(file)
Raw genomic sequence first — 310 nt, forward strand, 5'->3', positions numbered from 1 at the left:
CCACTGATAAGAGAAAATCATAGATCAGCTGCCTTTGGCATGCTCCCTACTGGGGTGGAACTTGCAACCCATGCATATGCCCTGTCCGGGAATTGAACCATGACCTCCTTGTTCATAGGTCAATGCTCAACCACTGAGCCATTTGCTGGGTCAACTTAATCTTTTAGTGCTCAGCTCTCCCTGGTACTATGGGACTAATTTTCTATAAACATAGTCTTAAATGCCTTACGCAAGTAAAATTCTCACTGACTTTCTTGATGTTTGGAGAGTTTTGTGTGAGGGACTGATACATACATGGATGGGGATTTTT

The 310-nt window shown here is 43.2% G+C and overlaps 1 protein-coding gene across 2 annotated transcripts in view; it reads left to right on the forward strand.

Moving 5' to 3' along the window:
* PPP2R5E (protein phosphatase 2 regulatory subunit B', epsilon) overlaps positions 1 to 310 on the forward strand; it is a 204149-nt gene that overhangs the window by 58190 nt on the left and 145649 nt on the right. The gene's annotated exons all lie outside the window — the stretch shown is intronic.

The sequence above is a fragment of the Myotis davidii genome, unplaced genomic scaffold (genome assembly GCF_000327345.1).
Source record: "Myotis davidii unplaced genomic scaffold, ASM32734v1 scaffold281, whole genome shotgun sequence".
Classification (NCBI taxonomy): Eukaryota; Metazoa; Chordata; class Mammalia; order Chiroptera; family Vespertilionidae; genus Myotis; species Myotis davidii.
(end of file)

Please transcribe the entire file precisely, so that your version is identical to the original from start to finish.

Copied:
Raw genomic sequence first — 310 nt, forward strand, 5'->3', positions numbered from 1 at the left:
CCACTGATAAGAGAAAATCATAGATCAGCTGCCTTTGGCATGCTCCCTACTGGGGTGGAACTTGCAACCCATGCATATGCCCTGTCCGGGAATTGAACCATGACCTCCTTGTTCATAGGTCAATGCTCAACCACTGAGCCATTTGCTGGGTCAACTTAATCTTTTAGTGCTCAGCTCTCCCTGGTACTATGGGACTAATTTTCTATAAACATAGTCTTAAATGCCTTACGCAAGTAAAATTCTCACTGACTTTCTTGATGTTTGGAGAGTTTTGTGTGAGGGACTGATACATACATGGATGGGGATTTTT

The 310-nt window shown here is 43.2% G+C and overlaps 1 protein-coding gene across 2 annotated transcripts in view; it reads left to right on the forward strand.

Moving 5' to 3' along the window:
* PPP2R5E (protein phosphatase 2 regulatory subunit B', epsilon) overlaps positions 1 to 310 on the forward strand; it is a 204149-nt gene that overhangs the window by 58190 nt on the left and 145649 nt on the right. The gene's annotated exons all lie outside the window — the stretch shown is intronic.

The sequence above is a fragment of the Myotis davidii genome, unplaced genomic scaffold (genome assembly GCF_000327345.1).
Source record: "Myotis davidii unplaced genomic scaffold, ASM32734v1 scaffold281, whole genome shotgun sequence".
Classification (NCBI taxonomy): Eukaryota; Metazoa; Chordata; class Mammalia; order Chiroptera; family Vespertilionidae; genus Myotis; species Myotis davidii.